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Yes, it is once again that time fellow gamers. It is spring time. Time for us all to clear that winter fog out our head. It's also the traditional time to do some much needed cleaning. So what does that have to do with Role-Playing Games? Glad you asked. It has to do with the pile of papers and such that you have on your desk and in your bookshelves. Yes, I scream sacrilegious words. I scream, we do need to clean our mess.

Now before anyone goes off the deep end, I'm not suggesting that we go throwing things out for the sake of throwing things out. What I'm suggesting is that we take a hard look at what we got and get it reorganized for the year. And yes, we will have to throw things out or get rid of them.

Let's start with gaming books. We all have them. As gamers, we all feel the need to keep them around forever. But I ask you do you really want to keep the gaming books that you purchased and find out were useless or have no purpose for. So, I'd make a stack of books that you currently use in gaming. Then add the books that you have used or will use within the next year. That was the easy part. Now comes the hard part. As an RPG Game Collector myself, I know have to decide if any of the other books are worth keeping. So too should you. If it's something that has no sentimental value and you haven't used in ten years, is it worth holding on to? For example, if I still had Torg in my collection, I would put that in the discard pile. I just never got into the game and it has no sentimental value. On the other hand, the AD&D Dungeon Master's Guide, now that is something that has great sentimental value and I actually do reference pages now and again. One other thing I can suggest, if you only use a few pages from a book and nothing else, is to use a scanner to scan those pages. Then you can get rid of that book, if has not additional value to you.

Next, let's go to the massive amounts of paperwork that you have. Even with computers, I dare say that at least 90% of all gaming material is on paper. Most of paper can be broken down into character sheets, maps, adventures and game notes.Perhaps the most sentimental thing gamers tend to have is character sheets. We hold on to them through thick and thin.We hold on to them even though that game hasn't been played in ten to twenty years. And yes, I know people that have sheet from that long ago. What you need to do is go through them and find the characters that may have been used only once and are for a game that will never played again. I know it's hard, but yes you can get rid of them, you need to face the facts that it's not going to be used and no one is really going to miss it when it's gone. For characters that have sentimental value but haven't been used, I might I suggest the scanner again. Scan and store them. While it may not quite be the same, it is better than the mess of papers being stored. Remember all modern paper degrades. By scanning them your actually preserving them. The same can be said of maps, adventures, and game notes. If you already have them electronic format and you have not used them in a long time, you don't need to keep the dead tree versions. If you have important notes on them, scan them or update your digital sources with the notes.Even if you don't get rid of anything, now is a good time to get it more organized. Put things in folders and label them.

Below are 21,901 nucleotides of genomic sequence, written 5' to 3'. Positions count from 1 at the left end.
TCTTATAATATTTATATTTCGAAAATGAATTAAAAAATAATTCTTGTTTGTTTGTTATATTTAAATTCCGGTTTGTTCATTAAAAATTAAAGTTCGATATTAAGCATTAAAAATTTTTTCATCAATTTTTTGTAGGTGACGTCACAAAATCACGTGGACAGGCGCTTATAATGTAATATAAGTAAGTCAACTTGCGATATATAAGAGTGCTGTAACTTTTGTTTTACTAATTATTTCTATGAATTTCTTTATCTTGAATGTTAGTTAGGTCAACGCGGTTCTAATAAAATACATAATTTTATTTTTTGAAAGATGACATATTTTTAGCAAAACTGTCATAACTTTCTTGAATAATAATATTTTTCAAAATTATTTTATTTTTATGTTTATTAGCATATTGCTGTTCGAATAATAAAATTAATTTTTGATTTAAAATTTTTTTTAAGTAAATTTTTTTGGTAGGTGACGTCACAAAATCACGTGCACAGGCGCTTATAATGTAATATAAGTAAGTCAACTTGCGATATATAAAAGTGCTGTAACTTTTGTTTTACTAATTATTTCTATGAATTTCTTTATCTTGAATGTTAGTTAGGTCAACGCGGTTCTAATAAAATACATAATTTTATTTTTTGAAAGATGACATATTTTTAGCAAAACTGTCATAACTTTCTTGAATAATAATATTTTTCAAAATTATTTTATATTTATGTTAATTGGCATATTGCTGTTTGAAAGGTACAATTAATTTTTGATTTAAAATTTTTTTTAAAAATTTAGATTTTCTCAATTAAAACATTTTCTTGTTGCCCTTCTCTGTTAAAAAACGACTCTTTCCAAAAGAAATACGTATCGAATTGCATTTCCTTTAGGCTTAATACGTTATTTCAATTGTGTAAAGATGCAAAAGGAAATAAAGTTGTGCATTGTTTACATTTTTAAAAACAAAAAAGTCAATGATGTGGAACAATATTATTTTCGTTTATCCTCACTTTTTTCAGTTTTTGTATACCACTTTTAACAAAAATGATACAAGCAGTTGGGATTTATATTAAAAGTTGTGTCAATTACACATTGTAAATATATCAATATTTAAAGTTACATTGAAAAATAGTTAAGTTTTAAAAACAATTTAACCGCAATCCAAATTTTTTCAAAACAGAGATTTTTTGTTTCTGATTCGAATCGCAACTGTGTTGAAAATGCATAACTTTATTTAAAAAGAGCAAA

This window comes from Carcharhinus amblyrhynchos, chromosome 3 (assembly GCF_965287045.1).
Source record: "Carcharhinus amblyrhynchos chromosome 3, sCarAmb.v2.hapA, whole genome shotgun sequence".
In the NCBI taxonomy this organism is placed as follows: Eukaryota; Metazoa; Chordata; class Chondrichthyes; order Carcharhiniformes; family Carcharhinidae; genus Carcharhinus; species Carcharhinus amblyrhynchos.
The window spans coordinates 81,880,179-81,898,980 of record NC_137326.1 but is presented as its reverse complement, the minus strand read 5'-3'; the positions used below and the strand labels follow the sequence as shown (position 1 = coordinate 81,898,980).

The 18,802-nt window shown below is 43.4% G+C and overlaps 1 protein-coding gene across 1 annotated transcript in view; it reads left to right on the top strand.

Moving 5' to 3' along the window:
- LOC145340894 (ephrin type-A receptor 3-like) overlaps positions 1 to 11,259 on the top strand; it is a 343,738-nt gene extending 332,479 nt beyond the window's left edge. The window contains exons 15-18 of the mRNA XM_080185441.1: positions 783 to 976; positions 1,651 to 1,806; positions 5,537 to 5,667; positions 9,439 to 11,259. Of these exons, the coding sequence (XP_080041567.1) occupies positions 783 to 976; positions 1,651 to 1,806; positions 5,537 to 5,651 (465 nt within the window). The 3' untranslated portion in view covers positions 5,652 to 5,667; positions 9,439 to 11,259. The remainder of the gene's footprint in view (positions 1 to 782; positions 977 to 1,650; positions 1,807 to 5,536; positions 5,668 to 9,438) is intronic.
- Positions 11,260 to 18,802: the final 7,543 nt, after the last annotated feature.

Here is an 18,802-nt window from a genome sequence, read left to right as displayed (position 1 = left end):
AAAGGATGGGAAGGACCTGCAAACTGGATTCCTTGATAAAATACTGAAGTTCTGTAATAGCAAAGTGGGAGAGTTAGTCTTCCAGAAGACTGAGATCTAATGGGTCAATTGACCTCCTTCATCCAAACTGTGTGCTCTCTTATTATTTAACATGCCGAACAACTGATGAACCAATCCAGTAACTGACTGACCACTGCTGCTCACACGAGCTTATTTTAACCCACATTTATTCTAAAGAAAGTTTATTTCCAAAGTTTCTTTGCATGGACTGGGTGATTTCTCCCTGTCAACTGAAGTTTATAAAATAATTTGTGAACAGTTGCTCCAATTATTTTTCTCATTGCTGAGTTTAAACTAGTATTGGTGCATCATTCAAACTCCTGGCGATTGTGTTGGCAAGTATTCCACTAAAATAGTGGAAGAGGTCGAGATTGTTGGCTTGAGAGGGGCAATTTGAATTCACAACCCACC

In the End, I think your be surprised about how good it feels to get rid of some of the clutter and get organized. So what about you? Do you plan on doing any spring cleaning? If so, what kind? If not, why not? I look forward to your comments.

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Tyler's picture

It's true. I've had the same

It's true. I've had the same thoughts about spring cleaning my game library, both role-playing and board games.

There's enough obscure, out of print material on my shelves that I'd like to stab at selling it on the second hand market. So I find myself trying to break through the daunting wall of photographing everything to put it on eBay, Craigslist and all that.

Tonight could be the night. I hope to make it so.

About bonemaster

bonemaster's picture


Bonemaster (aka Jeff Uurtamo) is a long time RPG gamer. He started playing back in early 1980s. The Bone Scroll is his latest attempt to give something back to the gaming community.


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